What is an endowment?

An endowment is gift given by a donor with the legal requirement that original value of the gift (the principal) never be spent, but, rather, invested for the purpose of generating a permanent return on investment. Endowed gifts may be restricted to a specific purpose or unrestricted in nature. They are particularly important to the Foundation due to their permanency.

The Foundation’s spending policy is set at 4% of the 3-year moving average market value of the endowment portfolio. In addition, 1% covers administration costs incurred internally, including fees paid to investment managers. The spending rate of 4% has been set so that, regardless of the average inflation over a given number of years, the Foundation is still able to generate a significant and reliable flow of income, thus allowing it to make long-term plans.

How is an endowment invested?

The Board of Trustees of the Douglas Mental Health University Institute Foundation has the fiduciary responsibility for investment of its endowments. In its endowment management, the Foundation seeks to maximize the following:
  • Long-term total return
  • Actual purchasing power of the endowment
  • Security of the endowment spending allocations from the generated return on investment (ROI)
To accomplish this, the Foundation invests its endowment using diversified portfolios of assets comprised primarily of equity and fixed income. Although equity markets are prone to fluctuations, they produce the greatest total return in the long run.

To carefully manage its investments, the Foundation relies on the expertise of its Investment Committee, which acts according to a policy approved by the Board of Trustees. The Foundation has achieved good long-term returns on its endowments.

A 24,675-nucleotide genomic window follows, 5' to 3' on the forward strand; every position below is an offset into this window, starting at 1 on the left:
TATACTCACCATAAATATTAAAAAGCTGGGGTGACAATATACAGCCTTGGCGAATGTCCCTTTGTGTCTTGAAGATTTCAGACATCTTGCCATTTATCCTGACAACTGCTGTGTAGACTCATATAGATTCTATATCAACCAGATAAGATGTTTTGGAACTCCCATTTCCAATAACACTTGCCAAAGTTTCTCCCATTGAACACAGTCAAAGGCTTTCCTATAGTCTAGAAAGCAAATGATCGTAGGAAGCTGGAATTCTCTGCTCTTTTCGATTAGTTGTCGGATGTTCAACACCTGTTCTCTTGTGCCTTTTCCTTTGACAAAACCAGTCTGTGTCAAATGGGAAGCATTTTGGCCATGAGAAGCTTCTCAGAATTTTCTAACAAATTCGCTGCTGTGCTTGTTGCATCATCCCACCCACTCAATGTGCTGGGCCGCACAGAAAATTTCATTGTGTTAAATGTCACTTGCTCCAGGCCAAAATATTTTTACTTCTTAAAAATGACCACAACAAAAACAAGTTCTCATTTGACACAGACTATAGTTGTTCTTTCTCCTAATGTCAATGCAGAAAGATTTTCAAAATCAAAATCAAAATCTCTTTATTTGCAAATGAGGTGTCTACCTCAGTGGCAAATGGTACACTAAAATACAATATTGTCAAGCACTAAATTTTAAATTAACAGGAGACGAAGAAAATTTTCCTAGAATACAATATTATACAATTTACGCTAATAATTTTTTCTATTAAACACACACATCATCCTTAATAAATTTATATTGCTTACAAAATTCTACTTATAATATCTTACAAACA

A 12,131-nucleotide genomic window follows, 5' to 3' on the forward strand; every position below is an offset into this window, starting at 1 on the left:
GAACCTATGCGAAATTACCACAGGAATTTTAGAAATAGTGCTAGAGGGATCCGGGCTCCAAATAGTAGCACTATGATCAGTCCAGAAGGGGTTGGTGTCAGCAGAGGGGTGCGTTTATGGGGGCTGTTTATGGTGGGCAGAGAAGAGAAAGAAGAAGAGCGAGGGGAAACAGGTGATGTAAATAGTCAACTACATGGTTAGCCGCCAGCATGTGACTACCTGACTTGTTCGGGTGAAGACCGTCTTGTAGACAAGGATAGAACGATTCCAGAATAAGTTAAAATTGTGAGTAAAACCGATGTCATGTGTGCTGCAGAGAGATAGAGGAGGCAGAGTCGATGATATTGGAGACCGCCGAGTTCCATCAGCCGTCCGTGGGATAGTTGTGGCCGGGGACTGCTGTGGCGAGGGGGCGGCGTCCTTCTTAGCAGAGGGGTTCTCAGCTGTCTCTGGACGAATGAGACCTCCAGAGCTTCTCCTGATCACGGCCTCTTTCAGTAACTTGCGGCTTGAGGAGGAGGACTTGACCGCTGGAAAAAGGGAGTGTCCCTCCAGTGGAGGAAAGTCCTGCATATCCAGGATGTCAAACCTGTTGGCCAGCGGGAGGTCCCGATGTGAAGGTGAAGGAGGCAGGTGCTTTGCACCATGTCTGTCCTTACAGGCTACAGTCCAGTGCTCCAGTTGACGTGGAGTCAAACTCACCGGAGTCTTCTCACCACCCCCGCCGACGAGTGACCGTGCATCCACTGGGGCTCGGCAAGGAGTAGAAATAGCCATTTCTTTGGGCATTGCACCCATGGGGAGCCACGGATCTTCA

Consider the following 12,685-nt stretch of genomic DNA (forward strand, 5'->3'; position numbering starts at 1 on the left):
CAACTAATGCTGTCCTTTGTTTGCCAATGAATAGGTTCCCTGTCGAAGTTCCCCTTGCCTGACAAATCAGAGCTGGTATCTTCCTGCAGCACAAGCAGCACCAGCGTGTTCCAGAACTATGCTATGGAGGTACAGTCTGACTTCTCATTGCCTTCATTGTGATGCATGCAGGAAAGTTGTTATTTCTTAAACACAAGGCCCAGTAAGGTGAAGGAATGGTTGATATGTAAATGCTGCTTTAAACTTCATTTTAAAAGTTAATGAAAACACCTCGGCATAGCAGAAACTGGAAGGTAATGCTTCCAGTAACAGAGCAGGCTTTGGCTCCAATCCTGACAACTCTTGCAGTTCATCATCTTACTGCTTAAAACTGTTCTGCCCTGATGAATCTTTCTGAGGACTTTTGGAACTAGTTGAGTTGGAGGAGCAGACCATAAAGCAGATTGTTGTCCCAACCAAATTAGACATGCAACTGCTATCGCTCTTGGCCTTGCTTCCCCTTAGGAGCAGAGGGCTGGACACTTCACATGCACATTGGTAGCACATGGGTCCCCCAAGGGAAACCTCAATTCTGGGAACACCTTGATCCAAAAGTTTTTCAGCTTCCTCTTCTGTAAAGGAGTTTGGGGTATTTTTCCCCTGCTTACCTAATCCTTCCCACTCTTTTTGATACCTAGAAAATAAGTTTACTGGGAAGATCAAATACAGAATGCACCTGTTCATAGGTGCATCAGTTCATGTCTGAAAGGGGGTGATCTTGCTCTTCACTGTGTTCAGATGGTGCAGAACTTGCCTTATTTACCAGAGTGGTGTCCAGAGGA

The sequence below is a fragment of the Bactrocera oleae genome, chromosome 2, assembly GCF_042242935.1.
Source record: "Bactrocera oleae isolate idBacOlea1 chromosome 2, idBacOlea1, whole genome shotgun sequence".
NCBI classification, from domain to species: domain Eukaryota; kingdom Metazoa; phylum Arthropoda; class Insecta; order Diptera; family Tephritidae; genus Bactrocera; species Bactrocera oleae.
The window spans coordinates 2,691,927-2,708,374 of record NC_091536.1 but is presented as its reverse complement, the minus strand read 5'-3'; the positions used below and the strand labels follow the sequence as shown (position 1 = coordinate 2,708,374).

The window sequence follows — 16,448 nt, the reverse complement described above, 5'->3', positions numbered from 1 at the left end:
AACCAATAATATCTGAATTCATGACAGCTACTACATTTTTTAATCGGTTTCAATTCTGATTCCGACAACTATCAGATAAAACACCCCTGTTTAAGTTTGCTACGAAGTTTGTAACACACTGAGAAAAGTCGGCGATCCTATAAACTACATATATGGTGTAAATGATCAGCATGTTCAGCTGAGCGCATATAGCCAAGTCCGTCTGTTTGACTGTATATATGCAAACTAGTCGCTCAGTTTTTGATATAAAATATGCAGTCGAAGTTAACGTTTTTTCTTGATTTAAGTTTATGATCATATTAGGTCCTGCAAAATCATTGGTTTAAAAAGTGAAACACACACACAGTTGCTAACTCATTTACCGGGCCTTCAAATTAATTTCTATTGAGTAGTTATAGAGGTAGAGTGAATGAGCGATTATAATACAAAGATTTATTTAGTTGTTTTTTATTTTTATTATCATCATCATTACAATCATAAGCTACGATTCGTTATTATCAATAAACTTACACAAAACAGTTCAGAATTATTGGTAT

The Foundation's Reserve Fund

In 2006, the Foundation set up a Reserve Fund to which is added investment revenue that exceeds the minimum performance targets set by the Investment Committee. In years of high returns, the Fund grows. When the investment portfolio does not achieve minimum targets because stock markets drop, the Foundation withdraws from the Reserve to maintain its payout rate. This reserve fund mechanism ensures projects continue to receive the funding donors intended even in recession.

Unitized Investment Pool

Endowments are invested and managed using a unitized investment pool, very much the same way as mutual funds. Each individual endowment owns units in the pool, which are revalued at each month-end, at which point new endowments may enter into the pool using the month-end value of a unit. As unit value appreciates, fewer units can be bought with the same amount of money.